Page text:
6) Failing to MFA All The Things
To me this is one of the best allocation of resources you can make with a very high ROI. Moving as many applications and servers behind two factor authentication as possible. This is the exact opposite of long term money pits like DLP or NAC. Also, hiding behind user convenience is no longer a defensible position.
Recommend: Start planing and executing today, not after a breach. Both Duo and Microsoft have affordable options.
7) Strategic Firewall
This isn't the firewall as you know it. If you are familiar with the Big4, there was a concept of keeping a firewall between the audit and advisory practice. Similarly for big banks, it was keeping the retail and investment banking business separate. This was there for a very critical reason. To avoid conflicts of interest and limit risky practices. Knowing this, you should not accept strategic advisory services from the company selling you solutions. They will only try to sell you products that give them the highest percentage of sale or allow them to wrap extra service dollars around. Unfortunately its never about advising on the best product because of repeatable tests and real world PoCs that haven been documented.
Recommend: Internal audit and the BoD compliance committee should be tasked with uncovering and addressing this serious conflict of interest.
8) Following the 20/80 Rule
Stop pursuing controls for niche security threats. Yes that threat may even be in the news (fake and real), but are you sure it applies to your organization or vertical? There seems to be an unhealthy obsession over zero days as well. I agree with others, you may not be important enough to get a zero used on you.
Recommend: Use templates for creating your organizational threat models to avoid security theater. This will properly align your strategy to the threats you are facing. And if a threat actor decides to burn a zero day on your org, kudos to you because your actually winning. Also, please capture it and responsibly disclose it to the vendor.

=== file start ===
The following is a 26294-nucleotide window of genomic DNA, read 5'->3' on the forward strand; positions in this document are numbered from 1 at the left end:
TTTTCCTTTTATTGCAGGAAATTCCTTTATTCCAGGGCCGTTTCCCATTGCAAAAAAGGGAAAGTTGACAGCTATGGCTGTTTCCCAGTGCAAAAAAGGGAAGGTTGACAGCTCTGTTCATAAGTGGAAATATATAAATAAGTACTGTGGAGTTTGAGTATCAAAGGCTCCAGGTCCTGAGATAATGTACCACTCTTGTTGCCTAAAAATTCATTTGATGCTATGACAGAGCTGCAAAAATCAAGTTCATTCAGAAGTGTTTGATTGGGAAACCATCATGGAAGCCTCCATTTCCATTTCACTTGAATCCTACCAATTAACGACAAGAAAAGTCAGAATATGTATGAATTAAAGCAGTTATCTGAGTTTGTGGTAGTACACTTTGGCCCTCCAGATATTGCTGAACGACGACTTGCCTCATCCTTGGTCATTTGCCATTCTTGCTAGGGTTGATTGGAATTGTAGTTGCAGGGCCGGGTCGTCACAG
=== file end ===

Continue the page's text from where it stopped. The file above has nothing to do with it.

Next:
9) Premature Nuke From Orbit
This is definitely one of my pet peeves. A SOC manager has mentally checked out and is just firing off reimage requests and never determining root cause. That AV alert may have just been nation state, but you will never know now. If your ticket says alert X fired, computer rebuild completed and nothing else you should be excommunicado from InfoSec club.
Recommend: Quarterly review of all SOC ticket closures to determine where no RCA was determined. In addition, establish documented process for harvesting indicators and context from internal incidents.
10) Logging/Tapping All The Things
This isn't all that horrible, but its still counter productive and very common none the less. Logging everything, including events of no security or audit value makes little sense. Then people turn around and store that same data for 5 or more years. Someone best described this as useless pools of liability. The same goes for overloading your network sensors with encrypted traffic or traffic from your core. There is not much ROI here and it creates a tremendous amount of noise for you security analysts.
Recommend: Implement a tiered logging strategy for retention and filter out log events or log types with no practical use. This has the added benefit of potentially reducing your SIEM licensing costs. If you plan on tapping everything, do not feed it into your analyst console until you have proven they are staffed well enough to monitor all internet gateways and DMZs.